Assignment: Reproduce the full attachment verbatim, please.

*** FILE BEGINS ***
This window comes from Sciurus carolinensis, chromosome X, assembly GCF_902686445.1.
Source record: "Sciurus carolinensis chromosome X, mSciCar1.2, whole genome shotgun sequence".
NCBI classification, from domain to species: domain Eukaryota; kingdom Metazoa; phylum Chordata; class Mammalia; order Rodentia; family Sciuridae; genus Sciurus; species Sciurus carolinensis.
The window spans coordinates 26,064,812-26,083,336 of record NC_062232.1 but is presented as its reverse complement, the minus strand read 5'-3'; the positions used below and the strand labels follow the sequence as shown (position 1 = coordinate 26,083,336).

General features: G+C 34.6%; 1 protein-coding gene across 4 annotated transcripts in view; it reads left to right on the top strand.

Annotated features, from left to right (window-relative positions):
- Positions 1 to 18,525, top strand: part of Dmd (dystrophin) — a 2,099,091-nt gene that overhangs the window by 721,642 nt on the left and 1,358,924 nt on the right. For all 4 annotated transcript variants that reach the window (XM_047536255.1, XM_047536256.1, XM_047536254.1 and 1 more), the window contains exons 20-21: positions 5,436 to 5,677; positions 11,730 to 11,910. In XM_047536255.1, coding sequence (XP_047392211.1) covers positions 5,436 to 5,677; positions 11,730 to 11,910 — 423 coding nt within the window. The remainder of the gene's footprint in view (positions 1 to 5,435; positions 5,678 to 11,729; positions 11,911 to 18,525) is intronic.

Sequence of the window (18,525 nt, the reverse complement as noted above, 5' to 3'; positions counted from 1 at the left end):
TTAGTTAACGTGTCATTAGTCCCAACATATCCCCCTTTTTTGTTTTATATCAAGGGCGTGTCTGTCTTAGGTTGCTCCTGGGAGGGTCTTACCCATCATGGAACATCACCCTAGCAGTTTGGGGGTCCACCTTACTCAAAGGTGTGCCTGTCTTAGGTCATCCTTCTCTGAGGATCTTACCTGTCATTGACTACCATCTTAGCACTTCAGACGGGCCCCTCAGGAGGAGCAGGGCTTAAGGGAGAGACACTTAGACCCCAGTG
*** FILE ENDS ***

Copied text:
This window comes from Sciurus carolinensis, chromosome X, assembly GCF_902686445.1.
Source record: "Sciurus carolinensis chromosome X, mSciCar1.2, whole genome shotgun sequence".
NCBI classification, from domain to species: domain Eukaryota; kingdom Metazoa; phylum Chordata; class Mammalia; order Rodentia; family Sciuridae; genus Sciurus; species Sciurus carolinensis.
The window spans coordinates 26,064,812-26,083,336 of record NC_062232.1 but is presented as its reverse complement, the minus strand read 5'-3'; the positions used below and the strand labels follow the sequence as shown (position 1 = coordinate 26,083,336).

General features: G+C 34.6%; 1 protein-coding gene across 4 annotated transcripts in view; it reads left to right on the top strand.

Annotated features, from left to right (window-relative positions):
- Positions 1 to 18,525, top strand: part of Dmd (dystrophin) — a 2,099,091-nt gene that overhangs the window by 721,642 nt on the left and 1,358,924 nt on the right. For all 4 annotated transcript variants that reach the window (XM_047536255.1, XM_047536256.1, XM_047536254.1 and 1 more), the window contains exons 20-21: positions 5,436 to 5,677; positions 11,730 to 11,910. In XM_047536255.1, coding sequence (XP_047392211.1) covers positions 5,436 to 5,677; positions 11,730 to 11,910 — 423 coding nt within the window. The remainder of the gene's footprint in view (positions 1 to 5,435; positions 5,678 to 11,729; positions 11,911 to 18,525) is intronic.

Sequence of the window (18,525 nt, the reverse complement as noted above, 5' to 3'; positions counted from 1 at the left end):
TTAGTTAACGTGTCATTAGTCCCAACATATCCCCCTTTTTTGTTTTATATCAAGGGCGTGTCTGTCTTAGGTTGCTCCTGGGAGGGTCTTACCCATCATGGAACATCACCCTAGCAGTTTGGGGGTCCACCTTACTCAAAGGTGTGCCTGTCTTAGGTCATCCTTCTCTGAGGATCTTACCTGTCATTGACTACCATCTTAGCACTTCAGACGGGCCCCTCAGGAGGAGCAGGGCTTAAGGGAGAGACACTTAGACCCCAGTG